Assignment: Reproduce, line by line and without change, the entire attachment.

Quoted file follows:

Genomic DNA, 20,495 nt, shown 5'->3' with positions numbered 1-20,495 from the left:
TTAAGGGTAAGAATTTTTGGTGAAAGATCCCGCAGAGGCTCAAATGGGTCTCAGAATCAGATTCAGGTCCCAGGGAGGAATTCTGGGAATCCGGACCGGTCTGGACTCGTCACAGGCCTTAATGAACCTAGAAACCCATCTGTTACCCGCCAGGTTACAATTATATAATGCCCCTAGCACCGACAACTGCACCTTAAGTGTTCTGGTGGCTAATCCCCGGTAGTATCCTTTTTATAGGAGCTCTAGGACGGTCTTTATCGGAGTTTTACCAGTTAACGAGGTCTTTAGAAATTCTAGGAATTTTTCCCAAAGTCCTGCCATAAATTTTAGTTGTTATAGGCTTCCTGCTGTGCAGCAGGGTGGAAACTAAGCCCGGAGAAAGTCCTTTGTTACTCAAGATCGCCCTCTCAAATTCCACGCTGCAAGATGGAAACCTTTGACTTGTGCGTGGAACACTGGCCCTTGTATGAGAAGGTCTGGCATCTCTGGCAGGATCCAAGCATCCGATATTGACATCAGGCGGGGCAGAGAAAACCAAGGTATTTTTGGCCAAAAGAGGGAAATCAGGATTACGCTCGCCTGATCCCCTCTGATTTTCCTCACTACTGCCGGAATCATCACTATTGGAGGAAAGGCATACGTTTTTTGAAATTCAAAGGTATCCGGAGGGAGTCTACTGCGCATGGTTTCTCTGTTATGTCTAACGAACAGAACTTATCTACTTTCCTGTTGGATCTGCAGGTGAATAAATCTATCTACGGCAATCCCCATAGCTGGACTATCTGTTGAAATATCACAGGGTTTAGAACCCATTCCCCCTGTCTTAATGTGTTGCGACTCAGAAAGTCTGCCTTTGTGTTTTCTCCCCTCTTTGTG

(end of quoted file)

Genomic DNA, 20,495 nt, shown 5'->3' with positions numbered 1-20,495 from the left:
TTAAGGGTAAGAATTTTTGGTGAAAGATCCCGCAGAGGCTCAAATGGGTCTCAGAATCAGATTCAGGTCCCAGGGAGGAATTCTGGGAATCCGGACCGGTCTGGACTCGTCACAGGCCTTAATGAACCTAGAAACCCATCTGTTACCCGCCAGGTTACAATTATATAATGCCCCTAGCACCGACAACTGCACCTTAAGTGTTCTGGTGGCTAATCCCCGGTAGTATCCTTTTTATAGGAGCTCTAGGACGGTCTTTATCGGAGTTTTACCAGTTAACGAGGTCTTTAGAAATTCTAGGAATTTTTCCCAAAGTCCTGCCATAAATTTTAGTTGTTATAGGCTTCCTGCTGTGCAGCAGGGTGGAAACTAAGCCCGGAGAAAGTCCTTTGTTACTCAAGATCGCCCTCTCAAATTCCACGCTGCAAGATGGAAACCTTTGACTTGTGCGTGGAACACTGGCCCTTGTATGAGAAGGTCTGGCATCTCTGGCAGGATCCAAGCATCCGATATTGACATCAGGCGGGGCAGAGAAAACCAAGGTATTTTTGGCCAAAAGAGGGAAATCAGGATTACGCTCGCCTGATCCCCTCTGATTTTCCTCACTACTGCCGGAATCATCACTATTGGAGGAAAGGCATACGTTTTTTGAAATTCAAAGGTATCCGGAGGGAGTCTACTGCGCATGGTTTCTCTGTTATGTCTAACGAACAGAACTTATCTACTTTCCTGTTGGATCTGCAGGTGAATAAATCTATCTACGGCAATCCCCATAGCTGGACTATCTGTTGAAATATCACAGGGTTTAGAACCCATTCCCCCTGTCTTAATGTGTTGCGACTCAGAAAGTCTGCCTTTGTGTTTTCTCCCCTCTTTGTG